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Letting Go

Posted by Mac Mani on March 14, 2012 at 6:05 PM

Letting go never seems easy. This is because we treat "letting go" as another task to do. We've become so enmeshed in the habit of doing that we mistakenly approach letting go in the same way. But you can't "do" letting go-however hard you try. It is our doing that is the problem. To let go we have to cease the "doing" of holding on. Letting go is allowing the mind to relax, accepting the present moment as it is, without resistance or judgement.

 

This is sometimes misinterpreted as accepting the world as it is, which can lead to a Pollyanna attitude of "everything is OK"; the world is perfect as it is. But there is a subtle, and crucial, distinction between accepting our experience of a situation and accepting the situation itself. Sadly, the world around us is rife with injustice, self-centredness and unnecessary suffering. No one, I hope, is proposing the kind of acceptance that says we can simply let such ills be. Accepting our experience of the situation, on the other hand, means not resisting what we are actually perceiving and feeling in the moment. There is nothing we can do to change our present experience. Wishing it otherwise is a pointless waste of time and energy. All it does is create additional discontent.

 

The most commonly recommended way to become more present is to bring our attention back to our physical experience, noticing how it feels to be a living being-the feelings in our bodies, the sensations of breathing, the air against the skin, the sounds around us. Our immediate sensory experience is always in the present moment. It is when we start thinking about our experience, what it means, and where it might lead, that our attention is drawn into the past or the future-and back into the world of samsara. The more often we can come back to the present moment, the more the mind is able to relax. When it is fully relaxed, totally at ease, we rediscover the mind in its natural, undisturbed state.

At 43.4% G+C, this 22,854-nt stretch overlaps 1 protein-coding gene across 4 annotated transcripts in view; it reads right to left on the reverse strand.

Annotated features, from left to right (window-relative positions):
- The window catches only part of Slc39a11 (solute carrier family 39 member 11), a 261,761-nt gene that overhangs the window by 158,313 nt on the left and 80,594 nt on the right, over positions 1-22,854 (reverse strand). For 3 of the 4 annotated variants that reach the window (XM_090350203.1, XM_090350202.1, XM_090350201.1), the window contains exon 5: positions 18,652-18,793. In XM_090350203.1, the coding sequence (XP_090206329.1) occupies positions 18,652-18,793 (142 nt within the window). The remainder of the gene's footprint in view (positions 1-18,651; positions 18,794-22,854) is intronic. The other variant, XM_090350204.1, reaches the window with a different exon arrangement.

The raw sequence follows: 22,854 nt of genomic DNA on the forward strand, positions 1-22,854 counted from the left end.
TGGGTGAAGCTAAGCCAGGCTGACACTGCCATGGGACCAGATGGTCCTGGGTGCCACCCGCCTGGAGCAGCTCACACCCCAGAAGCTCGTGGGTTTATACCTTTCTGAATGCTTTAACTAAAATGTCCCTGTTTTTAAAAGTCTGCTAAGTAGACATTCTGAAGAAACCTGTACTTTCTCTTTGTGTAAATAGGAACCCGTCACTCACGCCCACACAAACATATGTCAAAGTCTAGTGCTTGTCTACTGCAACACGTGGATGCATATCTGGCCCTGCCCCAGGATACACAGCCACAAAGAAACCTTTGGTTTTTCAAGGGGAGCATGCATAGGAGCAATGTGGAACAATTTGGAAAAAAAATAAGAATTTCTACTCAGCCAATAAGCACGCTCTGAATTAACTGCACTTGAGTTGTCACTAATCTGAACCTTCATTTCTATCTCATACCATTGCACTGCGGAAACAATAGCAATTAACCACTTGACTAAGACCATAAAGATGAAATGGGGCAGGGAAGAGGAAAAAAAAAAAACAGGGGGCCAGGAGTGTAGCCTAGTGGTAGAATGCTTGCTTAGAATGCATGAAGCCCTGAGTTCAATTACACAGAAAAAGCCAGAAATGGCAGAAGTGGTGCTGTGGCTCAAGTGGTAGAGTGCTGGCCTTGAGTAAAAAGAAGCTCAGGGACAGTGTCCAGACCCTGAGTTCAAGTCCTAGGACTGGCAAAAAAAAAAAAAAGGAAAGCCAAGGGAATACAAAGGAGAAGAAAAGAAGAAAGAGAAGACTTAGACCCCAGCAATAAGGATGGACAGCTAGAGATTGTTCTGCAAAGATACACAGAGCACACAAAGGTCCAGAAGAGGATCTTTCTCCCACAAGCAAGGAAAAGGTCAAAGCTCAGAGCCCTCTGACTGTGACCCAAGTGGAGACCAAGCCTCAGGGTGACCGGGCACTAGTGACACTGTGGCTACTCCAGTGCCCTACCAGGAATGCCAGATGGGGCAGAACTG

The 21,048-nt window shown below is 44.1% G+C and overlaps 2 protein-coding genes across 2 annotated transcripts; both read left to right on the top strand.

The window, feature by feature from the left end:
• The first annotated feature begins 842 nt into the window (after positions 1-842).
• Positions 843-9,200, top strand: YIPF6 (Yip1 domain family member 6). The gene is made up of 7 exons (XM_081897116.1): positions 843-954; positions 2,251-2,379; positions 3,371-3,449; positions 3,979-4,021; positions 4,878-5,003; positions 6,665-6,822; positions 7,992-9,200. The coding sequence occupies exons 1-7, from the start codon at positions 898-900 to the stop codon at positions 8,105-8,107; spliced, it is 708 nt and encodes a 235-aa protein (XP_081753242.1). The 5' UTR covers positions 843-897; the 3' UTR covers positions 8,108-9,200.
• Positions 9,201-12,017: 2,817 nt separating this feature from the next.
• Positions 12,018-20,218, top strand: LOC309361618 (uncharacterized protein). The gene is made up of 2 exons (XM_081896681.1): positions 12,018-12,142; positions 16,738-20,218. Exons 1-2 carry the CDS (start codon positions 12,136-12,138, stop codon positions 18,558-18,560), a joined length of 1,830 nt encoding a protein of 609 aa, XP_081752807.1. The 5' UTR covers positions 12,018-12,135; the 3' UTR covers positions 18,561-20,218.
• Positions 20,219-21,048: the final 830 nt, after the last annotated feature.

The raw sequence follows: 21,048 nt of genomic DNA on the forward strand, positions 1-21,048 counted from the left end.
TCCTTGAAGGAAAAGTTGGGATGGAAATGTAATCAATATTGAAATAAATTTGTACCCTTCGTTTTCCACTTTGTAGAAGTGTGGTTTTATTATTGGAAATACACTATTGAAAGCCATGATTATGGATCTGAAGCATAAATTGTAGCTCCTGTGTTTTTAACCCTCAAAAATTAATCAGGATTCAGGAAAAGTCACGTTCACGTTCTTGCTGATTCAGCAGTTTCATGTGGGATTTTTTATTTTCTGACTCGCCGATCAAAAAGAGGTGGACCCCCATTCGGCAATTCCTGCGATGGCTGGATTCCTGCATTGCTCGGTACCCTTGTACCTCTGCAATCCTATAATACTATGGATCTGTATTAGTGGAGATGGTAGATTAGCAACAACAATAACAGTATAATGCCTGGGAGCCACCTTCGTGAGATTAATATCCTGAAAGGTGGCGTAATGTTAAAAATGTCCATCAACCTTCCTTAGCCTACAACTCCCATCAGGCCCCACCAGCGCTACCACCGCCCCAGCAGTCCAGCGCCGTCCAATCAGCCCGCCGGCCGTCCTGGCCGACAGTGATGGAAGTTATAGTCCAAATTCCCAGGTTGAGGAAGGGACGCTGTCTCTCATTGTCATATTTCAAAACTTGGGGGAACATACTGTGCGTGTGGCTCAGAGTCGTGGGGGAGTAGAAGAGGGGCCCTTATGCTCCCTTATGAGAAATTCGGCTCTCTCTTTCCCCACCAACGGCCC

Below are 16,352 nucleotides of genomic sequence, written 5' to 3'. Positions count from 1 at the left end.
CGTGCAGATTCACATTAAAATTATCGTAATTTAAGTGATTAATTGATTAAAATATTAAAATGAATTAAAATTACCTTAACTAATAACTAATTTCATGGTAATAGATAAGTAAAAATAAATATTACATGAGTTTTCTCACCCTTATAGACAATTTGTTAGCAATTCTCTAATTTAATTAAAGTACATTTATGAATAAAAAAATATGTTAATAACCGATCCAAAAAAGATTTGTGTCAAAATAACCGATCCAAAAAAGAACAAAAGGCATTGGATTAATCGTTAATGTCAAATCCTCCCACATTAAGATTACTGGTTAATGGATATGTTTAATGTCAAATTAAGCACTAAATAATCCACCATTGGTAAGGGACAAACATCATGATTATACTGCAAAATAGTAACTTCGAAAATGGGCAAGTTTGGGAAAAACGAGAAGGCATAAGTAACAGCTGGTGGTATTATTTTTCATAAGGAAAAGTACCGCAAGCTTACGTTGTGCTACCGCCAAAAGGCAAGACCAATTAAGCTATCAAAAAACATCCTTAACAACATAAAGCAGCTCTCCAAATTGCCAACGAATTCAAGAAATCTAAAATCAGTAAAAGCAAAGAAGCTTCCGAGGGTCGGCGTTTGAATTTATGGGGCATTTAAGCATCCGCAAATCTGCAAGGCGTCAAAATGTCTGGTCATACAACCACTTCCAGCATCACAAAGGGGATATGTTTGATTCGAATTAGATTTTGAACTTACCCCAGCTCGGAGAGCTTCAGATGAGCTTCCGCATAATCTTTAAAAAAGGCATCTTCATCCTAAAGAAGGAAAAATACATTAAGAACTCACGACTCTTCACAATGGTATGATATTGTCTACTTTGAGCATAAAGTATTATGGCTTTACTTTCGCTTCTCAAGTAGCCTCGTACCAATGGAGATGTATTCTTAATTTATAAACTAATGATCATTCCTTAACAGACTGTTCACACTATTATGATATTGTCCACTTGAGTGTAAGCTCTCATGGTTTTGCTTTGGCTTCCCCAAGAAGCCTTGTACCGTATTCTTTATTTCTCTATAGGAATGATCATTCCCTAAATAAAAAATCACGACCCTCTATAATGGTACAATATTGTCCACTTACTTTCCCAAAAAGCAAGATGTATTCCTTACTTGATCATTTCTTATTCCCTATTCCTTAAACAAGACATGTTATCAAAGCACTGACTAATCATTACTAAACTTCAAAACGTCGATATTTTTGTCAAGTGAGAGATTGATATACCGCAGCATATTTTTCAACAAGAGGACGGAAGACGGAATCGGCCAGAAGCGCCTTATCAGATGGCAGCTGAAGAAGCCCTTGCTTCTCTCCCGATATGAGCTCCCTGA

In Indian philosophy the profound and delightful ease of natural mind is called Nirvana. To many, the word conjures images of some blissed out, euphoric state of consciousness. But its original meaning is very different-and much more instructive. The word "nirvana" literally means "to blow out", as in extinguishing a flame. When we accept our experience of the moment, as it is, without lament or resistance, the flames of greed, hatred, jealousy and the many other unwelcome ramifications of our discontent die down; extinguished by a lack of fuel.

 

No longer blinded by self-concern, we are better able to see a situation for what it is. We are free from imagined lacks and needs and able to act in accord with what the situation requires. Whether it be helping others, righting injustices, working for some social cause, taking care of our health, raising children, whatever we choose to focus out energies upon, we can do so with greater commitment and deeper compassion.

 

We spend so much energy trying to find contentment in the world around us. If we spent a fraction of this energy allowing the mind to relax, letting go of some of our attachments, we would find more of the peace of mind that, in the final analysis, we all are all seeking. And the world around us would surely become a much better place.

 

So my main point here is to ask what are your thoughts about the nature of mind, are you open to its possibility? Or is it just another article of overlooked writing that deserves not to be given any attention.

 

My viewpoint is that it is very true indeed and perhaps it should be contemplated if you seek true inner peace, its always up to you.Im not claiming to be an exemple behind this contemplation. I only realize that it makes alot of sense.

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